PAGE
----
1993-7: Abandoned Campaign as a Basis for Participating Opponents Receiving Public Funds and for Removing the Spending Limit
July 20, 1993
This advisory opinion addresses a hypothetical situation in which Andrew Stein, a candidate not participating in the New York City Campaign Finance Program, would be on the ballot in the Democratic primary election for the office of public advocate. The question is whether fund raising or spending on behalf of the candidate during his abandoned campaign for mayor would provide a basis for a Campaign Finance Board determination that his participating opponents would be eligible to receive public...
1993-8: Treatment of Over-the-Limit Contributions
July 20, 1993
If a candidate participating in the New York City Campaign Finance Program receives a contribution in excess of the applicable primary and general election contribution limit, the candidate must promptly return the excess portion to the contributor. The excess portion may not be transferred to another committee. Nor may the excess portion be deposited in or “transferred” to a separate account held by the same committee, except as permitted or required by Board Rules in three specific cases: (a...
1993-9: Private Resources Spent on "Youth Respect Campaign" Not Made "In Connection With" Election
September 9, 1993
This opinion describes materials and advertisements to be paid for with private resources for a “Youth Respect Campaign” to be launched by the City of New York. The materials and advertisements would include the name of the mayor. Private expenditures for the materials and advertisements would be in-kind contributions to the mayor’s re-election campaign if they are made “in connection with” his election. The materials and advertisements do not solicit contributions or expressly advocate the...
1993-10: Guidelines for Determining Whether Candidate Made an In-Kind Contribution to Another Candidate
September 23, 1993
This opinion discusses the three-part standard for determining whether a candidate making an expenditure has thereby made an in-kind contribution to a second candidate: (1) Is the expenditure “made in connection with” the second candidate’s nomination or election? The opinion outlines various relevant factors. (2) If so, is the expenditure “independent of” the second candidate or is it a joint expenditure? The Board will make a factual inquiry. If the candidates are running together as a “...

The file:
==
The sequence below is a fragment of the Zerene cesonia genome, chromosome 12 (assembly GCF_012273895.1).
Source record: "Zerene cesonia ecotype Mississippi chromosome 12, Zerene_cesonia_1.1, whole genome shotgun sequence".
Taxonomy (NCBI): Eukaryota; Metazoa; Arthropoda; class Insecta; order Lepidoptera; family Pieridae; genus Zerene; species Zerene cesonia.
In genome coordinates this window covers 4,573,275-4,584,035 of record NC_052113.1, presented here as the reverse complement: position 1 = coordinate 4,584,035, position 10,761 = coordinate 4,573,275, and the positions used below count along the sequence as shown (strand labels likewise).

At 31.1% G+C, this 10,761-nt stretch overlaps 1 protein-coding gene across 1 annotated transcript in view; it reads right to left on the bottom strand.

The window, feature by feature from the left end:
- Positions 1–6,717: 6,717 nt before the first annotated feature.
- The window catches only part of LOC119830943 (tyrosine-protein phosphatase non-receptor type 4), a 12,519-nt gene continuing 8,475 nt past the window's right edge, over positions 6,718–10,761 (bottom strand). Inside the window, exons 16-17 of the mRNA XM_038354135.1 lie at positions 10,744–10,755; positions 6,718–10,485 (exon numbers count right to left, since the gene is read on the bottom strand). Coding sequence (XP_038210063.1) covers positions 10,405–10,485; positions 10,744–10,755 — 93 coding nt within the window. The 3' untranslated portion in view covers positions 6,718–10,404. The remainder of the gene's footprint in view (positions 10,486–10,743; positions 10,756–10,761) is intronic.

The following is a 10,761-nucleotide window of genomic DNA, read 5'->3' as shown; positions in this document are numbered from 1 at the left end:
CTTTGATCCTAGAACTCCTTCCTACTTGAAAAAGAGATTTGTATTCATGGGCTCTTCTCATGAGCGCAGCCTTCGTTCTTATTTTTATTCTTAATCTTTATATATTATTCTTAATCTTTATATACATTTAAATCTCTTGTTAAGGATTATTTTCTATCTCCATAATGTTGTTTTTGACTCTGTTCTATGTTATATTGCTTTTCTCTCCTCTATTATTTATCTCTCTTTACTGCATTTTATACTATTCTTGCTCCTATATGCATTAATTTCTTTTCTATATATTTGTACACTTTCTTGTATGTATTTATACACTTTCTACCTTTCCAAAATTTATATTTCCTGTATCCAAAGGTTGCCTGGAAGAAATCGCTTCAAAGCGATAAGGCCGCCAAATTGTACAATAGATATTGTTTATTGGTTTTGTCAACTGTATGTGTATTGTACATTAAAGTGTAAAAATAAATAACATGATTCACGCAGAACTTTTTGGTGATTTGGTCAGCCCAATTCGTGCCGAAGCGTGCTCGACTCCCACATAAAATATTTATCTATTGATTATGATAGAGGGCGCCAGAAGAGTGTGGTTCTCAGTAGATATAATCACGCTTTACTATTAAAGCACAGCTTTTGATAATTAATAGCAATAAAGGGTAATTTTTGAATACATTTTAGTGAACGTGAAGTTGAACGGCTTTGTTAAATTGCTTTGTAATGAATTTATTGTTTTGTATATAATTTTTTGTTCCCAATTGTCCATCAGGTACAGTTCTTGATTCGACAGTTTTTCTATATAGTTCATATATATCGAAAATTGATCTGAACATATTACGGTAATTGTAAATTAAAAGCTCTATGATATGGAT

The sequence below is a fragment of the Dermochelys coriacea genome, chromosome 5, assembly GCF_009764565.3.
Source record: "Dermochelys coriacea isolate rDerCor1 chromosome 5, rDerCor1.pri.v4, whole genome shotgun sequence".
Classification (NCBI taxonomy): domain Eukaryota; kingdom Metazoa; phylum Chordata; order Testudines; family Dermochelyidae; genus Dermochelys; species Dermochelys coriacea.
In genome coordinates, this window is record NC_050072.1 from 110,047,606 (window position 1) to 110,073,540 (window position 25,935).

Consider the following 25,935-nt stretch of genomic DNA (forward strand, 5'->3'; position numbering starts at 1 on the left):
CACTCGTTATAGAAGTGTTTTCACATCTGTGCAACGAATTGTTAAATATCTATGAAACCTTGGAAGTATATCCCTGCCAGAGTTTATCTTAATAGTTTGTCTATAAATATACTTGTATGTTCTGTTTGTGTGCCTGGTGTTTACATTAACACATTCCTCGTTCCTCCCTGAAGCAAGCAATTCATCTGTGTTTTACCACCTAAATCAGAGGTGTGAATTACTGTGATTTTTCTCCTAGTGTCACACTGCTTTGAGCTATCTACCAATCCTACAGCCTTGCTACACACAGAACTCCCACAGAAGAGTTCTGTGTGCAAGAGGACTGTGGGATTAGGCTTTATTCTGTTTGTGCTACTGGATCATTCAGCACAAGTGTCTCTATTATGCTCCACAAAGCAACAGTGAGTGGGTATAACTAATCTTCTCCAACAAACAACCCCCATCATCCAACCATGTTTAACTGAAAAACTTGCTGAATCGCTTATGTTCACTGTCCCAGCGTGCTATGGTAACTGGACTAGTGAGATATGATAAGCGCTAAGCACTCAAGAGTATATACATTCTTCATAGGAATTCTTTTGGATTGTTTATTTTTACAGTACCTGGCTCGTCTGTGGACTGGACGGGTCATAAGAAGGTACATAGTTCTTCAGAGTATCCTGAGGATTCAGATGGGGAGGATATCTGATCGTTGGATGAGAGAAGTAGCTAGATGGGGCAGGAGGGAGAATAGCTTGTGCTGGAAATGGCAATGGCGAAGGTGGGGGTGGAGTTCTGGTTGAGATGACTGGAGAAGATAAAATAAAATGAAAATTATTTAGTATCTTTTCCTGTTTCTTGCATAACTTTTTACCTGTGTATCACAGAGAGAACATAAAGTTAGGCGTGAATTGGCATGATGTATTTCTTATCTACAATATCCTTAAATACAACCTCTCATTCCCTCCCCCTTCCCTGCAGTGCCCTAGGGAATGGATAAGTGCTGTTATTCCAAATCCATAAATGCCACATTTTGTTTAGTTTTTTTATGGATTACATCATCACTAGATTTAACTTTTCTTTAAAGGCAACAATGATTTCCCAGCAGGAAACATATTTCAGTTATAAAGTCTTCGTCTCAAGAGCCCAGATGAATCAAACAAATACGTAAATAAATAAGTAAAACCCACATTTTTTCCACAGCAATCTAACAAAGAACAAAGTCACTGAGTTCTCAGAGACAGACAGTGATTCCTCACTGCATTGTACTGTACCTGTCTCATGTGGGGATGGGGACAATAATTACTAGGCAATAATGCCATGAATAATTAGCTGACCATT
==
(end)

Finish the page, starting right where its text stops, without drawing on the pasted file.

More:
1993-11: Treatment of Debate Broadcast Expenses as Contributions or Expenditures
October 28, 1993
When a bona fide broadcaster makes a non-partisan judgment to stage a debate between two mayoral candidates, and not to invite other mayoral candidates to appear at the debate, the costs incurred by the broadcaster in staging the debate will not be a contribution to, or expenditure by, the two candidates who were invited to or who appear at the debate.
1993-12: Contribution Limits for a Participating Candidate Who Was Initially a Non-Participating Candidate
December 16, 1993
Contributions accepted on or after January 12, 1994 by a political committee, authorized by a candidate who subsequently joins the Campaign Finance Program for the 1997 City elections, that makes expenditures for purposes such as buying tickets for political events, making donations to community organizations, contributing to other candidates or political committees, or paying expenses related to holding public office, are subject to the Program’s contribution limits for the 1997 elections,...
1992
1992-1: Transition Expenses and Reimbursements to the New York City Election Campaign Finance Fund
January 21, 1992
A participating candidate receiving public funds may not use campaign funds for expenses related to taking public office (“transition expenses”) until all required reimbursements to the New York City Election Campaign Finance Fund (“Fund”) are made. Reasonable and timely transition expenses are not subject to the expenditure limits for the 1991 or 1993 elections. If the expenditure is made in 1991, a participating candidate receiving public funds may use campaign funds to send thank-you notes...
1992-2: Contribution Limit for Merged Entities
December 18, 1992
Contributions received from two unrelated entities that subsequently merge will not be aggregated and thus not be subject to a single contribution limit under the Act, unless the entities became “affiliated” within the meaning of Board rules before the contributions were made. However, a Program participant may not accept contributions from the new entity created by the merger if the aggregate contributions from the formerly separate entities equal or exceed the contribution limit applicable...
1992-3: Disclosure and Expenditure Limit Requirements for Special Election Candidates (City Council, 4th District)
December 16, 1992
This opinion addresses certain issues for Campaign Finance Program participants in a special election likely to be held to fill a vacancy pending in the fourth Council district. First Disclosure Statement. Special election committees must file their first disclosure statement 32 days before the special election. For special election committees that were not involved in an election in 1992, the opening date of the first reporting period will be January 12, 1992 or the day the committee was...